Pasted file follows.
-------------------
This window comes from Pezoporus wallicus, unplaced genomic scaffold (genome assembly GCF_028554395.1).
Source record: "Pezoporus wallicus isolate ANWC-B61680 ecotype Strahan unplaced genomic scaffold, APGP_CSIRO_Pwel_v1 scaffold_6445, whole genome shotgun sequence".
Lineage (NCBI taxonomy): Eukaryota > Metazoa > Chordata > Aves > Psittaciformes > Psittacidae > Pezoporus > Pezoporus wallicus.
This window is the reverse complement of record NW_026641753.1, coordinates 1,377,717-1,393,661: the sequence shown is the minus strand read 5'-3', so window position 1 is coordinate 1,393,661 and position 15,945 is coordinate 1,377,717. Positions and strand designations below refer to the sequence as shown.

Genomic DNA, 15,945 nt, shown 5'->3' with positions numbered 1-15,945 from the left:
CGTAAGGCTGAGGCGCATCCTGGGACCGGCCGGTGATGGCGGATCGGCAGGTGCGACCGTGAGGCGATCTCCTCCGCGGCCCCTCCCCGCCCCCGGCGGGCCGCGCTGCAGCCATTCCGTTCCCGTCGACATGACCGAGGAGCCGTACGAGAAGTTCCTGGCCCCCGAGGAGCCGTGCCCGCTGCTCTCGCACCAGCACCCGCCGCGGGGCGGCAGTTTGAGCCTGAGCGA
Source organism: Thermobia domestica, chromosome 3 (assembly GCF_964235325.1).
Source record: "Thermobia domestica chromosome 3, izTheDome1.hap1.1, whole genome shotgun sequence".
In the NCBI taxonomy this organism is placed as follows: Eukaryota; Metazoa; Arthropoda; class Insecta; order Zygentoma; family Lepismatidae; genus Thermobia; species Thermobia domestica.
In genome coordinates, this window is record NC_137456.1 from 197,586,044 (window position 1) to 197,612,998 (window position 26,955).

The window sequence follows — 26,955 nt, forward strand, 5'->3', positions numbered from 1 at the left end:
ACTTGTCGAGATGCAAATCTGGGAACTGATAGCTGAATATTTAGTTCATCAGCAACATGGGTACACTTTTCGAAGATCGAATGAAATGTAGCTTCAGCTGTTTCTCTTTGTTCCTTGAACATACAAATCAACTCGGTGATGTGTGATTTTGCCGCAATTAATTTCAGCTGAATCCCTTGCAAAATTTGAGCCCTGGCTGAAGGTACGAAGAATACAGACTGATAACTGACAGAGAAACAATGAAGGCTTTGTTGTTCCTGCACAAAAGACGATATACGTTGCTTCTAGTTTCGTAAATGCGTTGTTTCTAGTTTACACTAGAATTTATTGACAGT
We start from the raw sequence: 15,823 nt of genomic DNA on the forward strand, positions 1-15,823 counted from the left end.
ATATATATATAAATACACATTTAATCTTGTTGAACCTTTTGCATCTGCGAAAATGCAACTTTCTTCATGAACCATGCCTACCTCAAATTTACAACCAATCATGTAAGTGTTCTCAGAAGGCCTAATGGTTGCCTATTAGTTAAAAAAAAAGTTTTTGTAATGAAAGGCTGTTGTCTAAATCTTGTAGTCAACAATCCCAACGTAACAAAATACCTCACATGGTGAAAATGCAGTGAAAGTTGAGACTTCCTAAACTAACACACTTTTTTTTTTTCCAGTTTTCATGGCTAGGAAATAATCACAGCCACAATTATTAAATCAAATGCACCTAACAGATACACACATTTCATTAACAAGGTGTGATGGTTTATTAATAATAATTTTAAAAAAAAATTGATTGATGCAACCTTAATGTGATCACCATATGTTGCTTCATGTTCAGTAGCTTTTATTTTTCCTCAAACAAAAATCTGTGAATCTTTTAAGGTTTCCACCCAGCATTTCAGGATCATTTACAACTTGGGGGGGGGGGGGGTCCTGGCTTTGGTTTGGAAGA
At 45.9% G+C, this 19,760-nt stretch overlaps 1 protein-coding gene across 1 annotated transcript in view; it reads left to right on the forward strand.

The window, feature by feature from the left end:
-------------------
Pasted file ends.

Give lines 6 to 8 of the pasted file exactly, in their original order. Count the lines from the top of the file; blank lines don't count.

CGTAAGGCTGAGGCGCATCCTGGGACCGGCCGGTGATGGCGGATCGGCAGGTGCGACCGTGAGGCGATCTCCTCCGCGGCCCCTCCCCGCCCCCGGCGGGCCGCGCTGCAGCCATTCCGTTCCCGTCGACATGACCGAGGAGCCGTACGAGAAGTTCCTGGCCCCCGAGGAGCCGTGCCCGCTGCTCTCGCACCAGCACCCGCCGCGGGGCGGCAGTTTGAGCCTGAGCGA
Source organism: Thermobia domestica, chromosome 3 (assembly GCF_964235325.1).
Source record: "Thermobia domestica chromosome 3, izTheDome1.hap1.1, whole genome shotgun sequence".